Portia suffered from dyskinetic cerebral palsy complicated by a rare congenital abnormality described as Klinefelter's syndrome.
Klinefelter's syndrome involves a normal male chromosome configuration of XY, but with an additional X chromosome. Unusually for this condition, Portia is being brought up a female and her male organs have been removed.
The main allegations concerned the conduct of the obstetric team during labour. Portia was in breech position and there was an abnormal fetal heart reading.
We argued that her birth should have been expedited and she should have been delivered by Caesarean section, particularly in view of the difficulties associated with breech delivery.
The defendants denied liability principally on the grounds that their experts viewed the heart trace as “suspicious”, but no more. They contended that was no requirement to expedite delivery.
Proceedings were issued in June 2001 with a trial fixed for February 2003.
Liability was never admitted but Paul McNeil negotiated a settlement of £2,000,000, which was approved by the court in December 2002.
- You can speak to any member of our Medical Negligence team on freephone 0800 358 3848
- e-Mail us at email@example.com or,
- Complete our short enquiry form.
Contact us on freephone 0800 358 3848
Or start your claim online.
Fieldfisher is: ‘a firm full of the highest quality lawyers in the field' and has an 'outstanding depth of expertise’ - Legal 500 2015, Awarded Top Tier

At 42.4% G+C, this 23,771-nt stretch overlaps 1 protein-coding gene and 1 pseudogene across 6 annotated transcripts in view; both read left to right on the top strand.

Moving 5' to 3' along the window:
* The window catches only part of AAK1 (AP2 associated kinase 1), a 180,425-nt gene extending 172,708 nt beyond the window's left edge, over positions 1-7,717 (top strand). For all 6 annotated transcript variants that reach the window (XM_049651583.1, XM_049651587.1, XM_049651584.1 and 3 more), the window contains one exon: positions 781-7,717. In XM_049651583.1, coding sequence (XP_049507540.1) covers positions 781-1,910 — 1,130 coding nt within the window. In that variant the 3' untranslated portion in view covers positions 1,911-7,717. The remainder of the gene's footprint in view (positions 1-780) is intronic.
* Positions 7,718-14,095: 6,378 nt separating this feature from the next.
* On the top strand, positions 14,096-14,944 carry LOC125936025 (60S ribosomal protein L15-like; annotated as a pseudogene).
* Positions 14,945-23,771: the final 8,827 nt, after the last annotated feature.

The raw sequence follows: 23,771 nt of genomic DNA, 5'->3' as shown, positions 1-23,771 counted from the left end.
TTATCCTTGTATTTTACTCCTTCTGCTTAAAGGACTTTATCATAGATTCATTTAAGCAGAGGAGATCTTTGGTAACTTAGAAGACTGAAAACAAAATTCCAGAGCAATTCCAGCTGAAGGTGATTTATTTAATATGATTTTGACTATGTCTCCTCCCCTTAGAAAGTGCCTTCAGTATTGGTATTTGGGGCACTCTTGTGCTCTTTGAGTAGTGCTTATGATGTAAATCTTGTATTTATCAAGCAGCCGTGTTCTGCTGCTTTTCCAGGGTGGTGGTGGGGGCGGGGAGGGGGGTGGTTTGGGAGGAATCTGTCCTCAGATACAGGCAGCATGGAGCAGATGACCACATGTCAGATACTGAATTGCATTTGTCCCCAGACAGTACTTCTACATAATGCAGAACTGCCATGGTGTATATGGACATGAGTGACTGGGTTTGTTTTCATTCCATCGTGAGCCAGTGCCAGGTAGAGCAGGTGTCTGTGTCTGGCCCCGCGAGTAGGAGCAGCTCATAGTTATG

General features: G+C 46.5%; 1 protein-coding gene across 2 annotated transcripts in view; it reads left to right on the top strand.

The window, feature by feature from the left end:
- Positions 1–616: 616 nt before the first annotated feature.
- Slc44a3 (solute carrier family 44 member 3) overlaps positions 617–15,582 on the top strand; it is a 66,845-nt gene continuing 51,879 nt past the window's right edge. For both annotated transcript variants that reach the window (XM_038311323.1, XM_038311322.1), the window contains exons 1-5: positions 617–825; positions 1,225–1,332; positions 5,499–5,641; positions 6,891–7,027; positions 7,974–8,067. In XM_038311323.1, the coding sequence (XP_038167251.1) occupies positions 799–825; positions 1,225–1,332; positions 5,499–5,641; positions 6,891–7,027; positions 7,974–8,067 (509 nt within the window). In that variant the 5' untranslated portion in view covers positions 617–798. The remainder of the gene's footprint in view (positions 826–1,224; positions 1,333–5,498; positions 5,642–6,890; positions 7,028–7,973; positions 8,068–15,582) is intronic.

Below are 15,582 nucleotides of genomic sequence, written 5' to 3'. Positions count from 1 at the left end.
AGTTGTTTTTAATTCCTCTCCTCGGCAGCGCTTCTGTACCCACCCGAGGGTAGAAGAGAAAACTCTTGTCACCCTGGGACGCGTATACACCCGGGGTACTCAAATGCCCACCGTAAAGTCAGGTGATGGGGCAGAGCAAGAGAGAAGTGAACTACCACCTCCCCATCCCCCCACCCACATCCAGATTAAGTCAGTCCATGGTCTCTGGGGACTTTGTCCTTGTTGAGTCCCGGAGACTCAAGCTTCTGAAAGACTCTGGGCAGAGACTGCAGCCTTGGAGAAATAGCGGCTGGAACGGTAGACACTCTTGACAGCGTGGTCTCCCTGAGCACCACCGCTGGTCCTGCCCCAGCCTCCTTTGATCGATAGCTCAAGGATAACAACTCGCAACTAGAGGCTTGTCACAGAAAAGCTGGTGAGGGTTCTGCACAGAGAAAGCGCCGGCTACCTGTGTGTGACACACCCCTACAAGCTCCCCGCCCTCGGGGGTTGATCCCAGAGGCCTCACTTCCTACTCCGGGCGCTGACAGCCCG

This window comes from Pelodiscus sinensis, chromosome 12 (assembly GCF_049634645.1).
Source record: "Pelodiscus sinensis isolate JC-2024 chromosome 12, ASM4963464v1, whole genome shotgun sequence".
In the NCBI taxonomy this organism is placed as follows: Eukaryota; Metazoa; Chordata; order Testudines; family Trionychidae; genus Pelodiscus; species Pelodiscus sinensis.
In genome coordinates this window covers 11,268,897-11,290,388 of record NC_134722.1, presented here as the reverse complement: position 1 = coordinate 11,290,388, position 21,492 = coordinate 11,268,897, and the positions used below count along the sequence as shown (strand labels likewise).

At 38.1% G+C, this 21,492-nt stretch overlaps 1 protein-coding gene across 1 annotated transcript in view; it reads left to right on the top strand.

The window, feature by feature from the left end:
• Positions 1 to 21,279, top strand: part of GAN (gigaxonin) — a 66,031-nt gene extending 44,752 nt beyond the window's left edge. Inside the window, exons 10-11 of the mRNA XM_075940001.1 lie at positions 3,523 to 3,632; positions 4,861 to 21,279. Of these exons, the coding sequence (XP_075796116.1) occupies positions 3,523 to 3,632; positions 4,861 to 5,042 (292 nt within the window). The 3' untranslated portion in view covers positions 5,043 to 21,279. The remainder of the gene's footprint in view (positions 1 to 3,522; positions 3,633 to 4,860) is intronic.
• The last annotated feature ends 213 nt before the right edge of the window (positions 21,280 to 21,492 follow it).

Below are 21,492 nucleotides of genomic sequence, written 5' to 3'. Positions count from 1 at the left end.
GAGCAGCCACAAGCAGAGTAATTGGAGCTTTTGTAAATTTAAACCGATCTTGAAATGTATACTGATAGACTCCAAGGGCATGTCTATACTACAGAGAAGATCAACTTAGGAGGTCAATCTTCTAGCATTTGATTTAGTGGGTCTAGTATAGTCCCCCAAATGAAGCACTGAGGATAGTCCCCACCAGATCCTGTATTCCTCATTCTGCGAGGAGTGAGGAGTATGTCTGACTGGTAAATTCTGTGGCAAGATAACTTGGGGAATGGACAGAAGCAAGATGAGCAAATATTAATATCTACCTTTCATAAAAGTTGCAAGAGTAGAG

"The group is praised for its commitment to 'demystifying the legal process' while this is a firm for which the client has always been a priority"
Fieldfisher's Personal Injury and Medical Negligence solicitors are proudly listed as 'Super Lawyers' in both on-line and off-line printed publishings.
Fieldfisher has successfully been recognised as an "Occupation and Asbestos Disease Specialists" Fieldfisher are now recognised as assessors
Fieldfisher are signatories of the Ethical Marketing Charter demonstrating our commitment to responsible, transparent and professional marketing.
Fieldfisher has been named as the winners of the Legal 500 United Kingdom 2015: *Claimant Clinical Negligence Award*. Testament to our expertise.
Fundamental errors in midwives training risks the lives of more babies
The Times reported yesterday that during the inquest of baby Billy Wilson, who died at three-days old, the midwife in charge of Billy's mother, Carla, at Pinderfields Hospital in Wakefield did not know how to use the CTG machine.
Christina Gardiner highlights worrying similarities in baby death investigations
The number of baby deaths at the Countess of Chester Hospital draws worrying parallels with one of our own cases regarding substandard medical care provided at Watford General Hospital.
Surgeon Ian Paterson's case proves private hospitals need proper regulation
Following the conviction last month of rogue surgeon Ian Paterson, the Royal College of Surgeons has rightly called for a review of the way private hospitals are regulated.
To prevent mistakes, the government must not ignore the stats on birth injuries
The alarming figures revealed by the BBC this week detailing the number of mistakes routinely occurring in maternity wards around the country must be taken very seriously by the Government.
The Sun reports on Keith Barrett's case of Richard Giles, who died after being electrocuted when his lorry hit 11,000 volt cables